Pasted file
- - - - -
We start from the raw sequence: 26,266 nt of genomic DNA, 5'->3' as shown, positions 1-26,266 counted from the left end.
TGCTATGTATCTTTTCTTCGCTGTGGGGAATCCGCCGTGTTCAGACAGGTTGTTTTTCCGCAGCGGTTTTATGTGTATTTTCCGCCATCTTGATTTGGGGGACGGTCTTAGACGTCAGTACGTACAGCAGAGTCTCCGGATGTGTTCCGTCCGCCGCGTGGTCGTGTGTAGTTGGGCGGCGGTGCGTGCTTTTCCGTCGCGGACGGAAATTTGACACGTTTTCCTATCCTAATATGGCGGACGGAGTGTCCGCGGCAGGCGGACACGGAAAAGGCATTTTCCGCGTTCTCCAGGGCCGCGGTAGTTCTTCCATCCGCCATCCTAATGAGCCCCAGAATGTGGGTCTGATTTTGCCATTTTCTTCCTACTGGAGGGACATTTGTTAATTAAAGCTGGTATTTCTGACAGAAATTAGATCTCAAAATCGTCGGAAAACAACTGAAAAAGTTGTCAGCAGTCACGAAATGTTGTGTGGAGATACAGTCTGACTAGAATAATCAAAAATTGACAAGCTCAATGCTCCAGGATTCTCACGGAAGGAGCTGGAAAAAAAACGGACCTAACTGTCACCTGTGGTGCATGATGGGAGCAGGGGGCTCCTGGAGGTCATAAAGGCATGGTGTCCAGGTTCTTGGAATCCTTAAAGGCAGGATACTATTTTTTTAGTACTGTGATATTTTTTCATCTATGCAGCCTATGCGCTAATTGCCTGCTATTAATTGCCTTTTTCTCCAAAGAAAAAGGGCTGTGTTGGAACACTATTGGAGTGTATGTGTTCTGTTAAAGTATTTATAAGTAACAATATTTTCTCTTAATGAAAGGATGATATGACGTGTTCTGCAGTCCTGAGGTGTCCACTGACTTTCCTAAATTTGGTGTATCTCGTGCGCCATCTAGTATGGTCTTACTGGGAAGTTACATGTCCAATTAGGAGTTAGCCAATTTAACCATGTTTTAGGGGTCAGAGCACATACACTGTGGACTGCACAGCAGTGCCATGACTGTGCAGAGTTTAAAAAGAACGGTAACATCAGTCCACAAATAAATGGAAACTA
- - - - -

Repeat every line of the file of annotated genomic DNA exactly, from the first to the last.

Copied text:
We start from the raw sequence: 26,266 nt of genomic DNA, 5'->3' as shown, positions 1-26,266 counted from the left end.
TGCTATGTATCTTTTCTTCGCTGTGGGGAATCCGCCGTGTTCAGACAGGTTGTTTTTCCGCAGCGGTTTTATGTGTATTTTCCGCCATCTTGATTTGGGGGACGGTCTTAGACGTCAGTACGTACAGCAGAGTCTCCGGATGTGTTCCGTCCGCCGCGTGGTCGTGTGTAGTTGGGCGGCGGTGCGTGCTTTTCCGTCGCGGACGGAAATTTGACACGTTTTCCTATCCTAATATGGCGGACGGAGTGTCCGCGGCAGGCGGACACGGAAAAGGCATTTTCCGCGTTCTCCAGGGCCGCGGTAGTTCTTCCATCCGCCATCCTAATGAGCCCCAGAATGTGGGTCTGATTTTGCCATTTTCTTCCTACTGGAGGGACATTTGTTAATTAAAGCTGGTATTTCTGACAGAAATTAGATCTCAAAATCGTCGGAAAACAACTGAAAAAGTTGTCAGCAGTCACGAAATGTTGTGTGGAGATACAGTCTGACTAGAATAATCAAAAATTGACAAGCTCAATGCTCCAGGATTCTCACGGAAGGAGCTGGAAAAAAAACGGACCTAACTGTCACCTGTGGTGCATGATGGGAGCAGGGGGCTCCTGGAGGTCATAAAGGCATGGTGTCCAGGTTCTTGGAATCCTTAAAGGCAGGATACTATTTTTTTAGTACTGTGATATTTTTTCATCTATGCAGCCTATGCGCTAATTGCCTGCTATTAATTGCCTTTTTCTCCAAAGAAAAAGGGCTGTGTTGGAACACTATTGGAGTGTATGTGTTCTGTTAAAGTATTTATAAGTAACAATATTTTCTCTTAATGAAAGGATGATATGACGTGTTCTGCAGTCCTGAGGTGTCCACTGACTTTCCTAAATTTGGTGTATCTCGTGCGCCATCTAGTATGGTCTTACTGGGAAGTTACATGTCCAATTAGGAGTTAGCCAATTTAACCATGTTTTAGGGGTCAGAGCACATACACTGTGGACTGCACAGCAGTGCCATGACTGTGCAGAGTTTAAAAAGAACGGTAACATCAGTCCACAAATAAATGGAAACTA